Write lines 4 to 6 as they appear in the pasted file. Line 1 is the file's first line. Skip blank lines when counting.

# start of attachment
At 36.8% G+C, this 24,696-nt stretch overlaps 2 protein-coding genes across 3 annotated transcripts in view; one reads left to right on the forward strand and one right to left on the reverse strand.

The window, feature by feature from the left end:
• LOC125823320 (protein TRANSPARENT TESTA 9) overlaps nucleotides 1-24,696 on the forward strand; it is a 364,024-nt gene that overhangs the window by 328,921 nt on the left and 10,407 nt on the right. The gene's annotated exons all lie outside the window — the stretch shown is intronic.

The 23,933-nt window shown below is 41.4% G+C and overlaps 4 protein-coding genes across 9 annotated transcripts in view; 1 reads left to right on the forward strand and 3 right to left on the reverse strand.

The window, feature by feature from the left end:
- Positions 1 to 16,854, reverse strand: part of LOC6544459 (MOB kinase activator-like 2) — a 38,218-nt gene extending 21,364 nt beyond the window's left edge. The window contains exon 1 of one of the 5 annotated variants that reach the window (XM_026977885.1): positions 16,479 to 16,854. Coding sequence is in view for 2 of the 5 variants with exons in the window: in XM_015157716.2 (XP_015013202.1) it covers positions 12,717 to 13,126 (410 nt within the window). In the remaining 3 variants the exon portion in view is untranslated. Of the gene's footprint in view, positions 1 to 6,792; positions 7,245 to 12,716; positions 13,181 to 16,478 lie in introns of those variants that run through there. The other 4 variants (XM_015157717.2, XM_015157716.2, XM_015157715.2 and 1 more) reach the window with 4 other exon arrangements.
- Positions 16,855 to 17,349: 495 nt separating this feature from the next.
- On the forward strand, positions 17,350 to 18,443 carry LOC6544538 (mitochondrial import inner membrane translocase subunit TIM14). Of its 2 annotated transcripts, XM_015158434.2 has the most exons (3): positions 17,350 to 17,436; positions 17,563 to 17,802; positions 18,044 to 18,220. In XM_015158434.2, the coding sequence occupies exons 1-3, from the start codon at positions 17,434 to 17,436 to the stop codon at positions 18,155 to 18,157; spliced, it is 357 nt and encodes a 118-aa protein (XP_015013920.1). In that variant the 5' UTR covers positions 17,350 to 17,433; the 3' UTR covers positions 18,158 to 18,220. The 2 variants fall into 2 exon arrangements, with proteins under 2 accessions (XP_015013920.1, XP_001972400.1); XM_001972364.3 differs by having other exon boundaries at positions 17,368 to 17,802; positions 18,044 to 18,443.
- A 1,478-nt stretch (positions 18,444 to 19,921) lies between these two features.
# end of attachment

The 23,933-nt window shown below is 41.4% G+C and overlaps 4 protein-coding genes across 9 annotated transcripts in view; 1 reads left to right on the forward strand and 3 right to left on the reverse strand.

The window, feature by feature from the left end:
- Positions 1 to 16,854, reverse strand: part of LOC6544459 (MOB kinase activator-like 2) — a 38,218-nt gene extending 21,364 nt beyond the window's left edge. The window contains exon 1 of one of the 5 annotated variants that reach the window (XM_026977885.1): positions 16,479 to 16,854. Coding sequence is in view for 2 of the 5 variants with exons in the window: in XM_015157716.2 (XP_015013202.1) it covers positions 12,717 to 13,126 (410 nt within the window). In the remaining 3 variants the exon portion in view is untranslated. Of the gene's footprint in view, positions 1 to 6,792; positions 7,245 to 12,716; positions 13,181 to 16,478 lie in introns of those variants that run through there. The other 4 variants (XM_015157717.2, XM_015157716.2, XM_015157715.2 and 1 more) reach the window with 4 other exon arrangements.